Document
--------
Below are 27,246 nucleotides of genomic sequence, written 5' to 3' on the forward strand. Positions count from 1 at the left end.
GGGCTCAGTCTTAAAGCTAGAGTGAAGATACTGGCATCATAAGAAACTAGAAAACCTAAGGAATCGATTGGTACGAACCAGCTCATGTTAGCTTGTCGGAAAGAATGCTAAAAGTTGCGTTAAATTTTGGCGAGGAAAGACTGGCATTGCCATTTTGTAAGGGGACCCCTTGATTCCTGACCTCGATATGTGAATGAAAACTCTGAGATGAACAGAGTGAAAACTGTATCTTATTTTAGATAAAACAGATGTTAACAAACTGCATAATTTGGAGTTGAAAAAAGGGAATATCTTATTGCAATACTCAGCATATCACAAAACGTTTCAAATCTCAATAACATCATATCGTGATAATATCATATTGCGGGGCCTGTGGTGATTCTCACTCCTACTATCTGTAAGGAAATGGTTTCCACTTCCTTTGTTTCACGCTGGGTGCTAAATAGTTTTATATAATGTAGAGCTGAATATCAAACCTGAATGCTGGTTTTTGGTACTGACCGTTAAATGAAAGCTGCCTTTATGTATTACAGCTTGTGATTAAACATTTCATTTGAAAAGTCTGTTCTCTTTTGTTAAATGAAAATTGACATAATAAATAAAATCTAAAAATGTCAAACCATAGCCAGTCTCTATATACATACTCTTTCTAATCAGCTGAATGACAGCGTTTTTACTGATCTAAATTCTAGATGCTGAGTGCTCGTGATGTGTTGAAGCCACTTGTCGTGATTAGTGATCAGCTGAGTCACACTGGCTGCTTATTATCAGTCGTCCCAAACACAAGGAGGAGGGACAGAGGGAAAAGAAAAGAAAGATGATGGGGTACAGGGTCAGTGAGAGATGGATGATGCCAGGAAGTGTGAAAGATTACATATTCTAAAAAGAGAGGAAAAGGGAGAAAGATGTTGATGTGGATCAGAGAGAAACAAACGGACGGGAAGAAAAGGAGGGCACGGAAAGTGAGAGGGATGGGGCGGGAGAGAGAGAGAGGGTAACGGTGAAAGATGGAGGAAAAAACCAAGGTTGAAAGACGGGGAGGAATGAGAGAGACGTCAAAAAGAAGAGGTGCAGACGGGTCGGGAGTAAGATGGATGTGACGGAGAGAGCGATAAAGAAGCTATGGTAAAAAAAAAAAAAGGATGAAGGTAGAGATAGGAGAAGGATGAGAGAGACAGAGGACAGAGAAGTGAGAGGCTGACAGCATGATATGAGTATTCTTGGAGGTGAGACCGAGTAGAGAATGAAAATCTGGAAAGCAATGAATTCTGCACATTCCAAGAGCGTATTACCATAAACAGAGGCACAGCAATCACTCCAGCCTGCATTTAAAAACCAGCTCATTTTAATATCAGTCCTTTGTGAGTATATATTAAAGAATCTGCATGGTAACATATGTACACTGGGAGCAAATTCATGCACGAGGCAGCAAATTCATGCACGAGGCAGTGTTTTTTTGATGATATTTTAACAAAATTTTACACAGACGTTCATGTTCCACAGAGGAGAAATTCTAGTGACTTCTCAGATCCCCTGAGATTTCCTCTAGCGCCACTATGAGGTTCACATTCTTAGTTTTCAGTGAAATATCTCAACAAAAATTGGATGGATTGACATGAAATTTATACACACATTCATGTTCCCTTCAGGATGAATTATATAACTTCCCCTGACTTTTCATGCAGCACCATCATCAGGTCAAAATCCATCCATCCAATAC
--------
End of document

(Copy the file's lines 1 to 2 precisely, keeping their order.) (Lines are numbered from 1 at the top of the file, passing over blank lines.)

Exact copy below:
Below are 27,246 nucleotides of genomic sequence, written 5' to 3' on the forward strand. Positions count from 1 at the left end.
GGGCTCAGTCTTAAAGCTAGAGTGAAGATACTGGCATCATAAGAAACTAGAAAACCTAAGGAATCGATTGGTACGAACCAGCTCATGTTAGCTTGTCGGAAAGAATGCTAAAAGTTGCGTTAAATTTTGGCGAGGAAAGACTGGCATTGCCATTTTGTAAGGGGACCCCTTGATTCCTGACCTCGATATGTGAATGAAAACTCTGAGATGAACAGAGTGAAAACTGTATCTTATTTTAGATAAAACAGATGTTAACAAACTGCATAATTTGGAGTTGAAAAAAGGGAATATCTTATTGCAATACTCAGCATATCACAAAACGTTTCAAATCTCAATAACATCATATCGTGATAATATCATATTGCGGGGCCTGTGGTGATTCTCACTCCTACTATCTGTAAGGAAATGGTTTCCACTTCCTTTGTTTCACGCTGGGTGCTAAATAGTTTTATATAATGTAGAGCTGAATATCAAACCTGAATGCTGGTTTTTGGTACTGACCGTTAAATGAAAGCTGCCTTTATGTATTACAGCTTGTGATTAAACATTTCATTTGAAAAGTCTGTTCTCTTTTGTTAAATGAAAATTGACATAATAAATAAAATCTAAAAATGTCAAACCATAGCCAGTCTCTATATACATACTCTTTCTAATCAGCTGAATGACAGCGTTTTTACTGATCTAAATTCTAGATGCTGAGTGCTCGTGATGTGTTGAAGCCACTTGTCGTGATTAGTGATCAGCTGAGTCACACTGGCTGCTTATTATCAGTCGTCCCAAACACAAGGAGGAGGGACAGAGGGAAAAGAAAAGAAAGATGATGGGGTACAGGGTCAGTGAGAGATGGATGATGCCAGGAAGTGTGAAAGATTACATATTCTAAAAAGAGAGGAAAAGGGAGAAAGATGTTGATGTGGATCAGAGAGAAACAAACGGACGGGAAGAAAAGGAGGGCACGGAAAGTGAGAGGGATGGGGCGGGAGAGAGAGAGAGGGTAACGGTGAAAGATGGAGGAAAAAACCAAGGTTGAAAGACGGGGAGGAATGAGAGAGACGTCAAAAAGAAGAGGTGCAGACGGGTCGGGAGTAAGATGGATGTGACGGAGAGAGCGATAAAGAAGCTATGGTAAAAAAAAAAAAAGGATGAAGGTAGAGATAGGAGAAGGATGAGAGAGACAGAGGACAGAGAAGTGAGAGGCTGACAGCATGATATGAGTATTCTTGGAGGTGAGACCGAGTAGAGAATGAAAATCTGGAAAGCAATGAATTCTGCACATTCCAAGAGCGTATTACCATAAACAGAGGCACAGCAATCACTCCAGCCTGCATTTAAAAACCAGCTCATTTTAATATCAGTCCTTTGTGAGTATATATTAAAGAATCTGCATGGTAACATATGTACACTGGGAGCAAATTCATGCACGAGGCAGCAAATTCATGCACGAGGCAGTGTTTTTTTGATGATATTTTAACAAAATTTTACACAGACGTTCATGTTCCACAGAGGAGAAATTCTAGTGACTTCTCAGATCCCCTGAGATTTCCTCTAGCGCCACTATGAGGTTCACATTCTTAGTTTTCAGTGAAATATCTCAACAAAAATTGGATGGATTGACATGAAATTTATACACACATTCATGTTCCCTTCAGGATGAATTATATAACTTCCCCTGACTTTTCATGCAGCACCATCATCAGGTCAAAATCCATCCATCCAATAC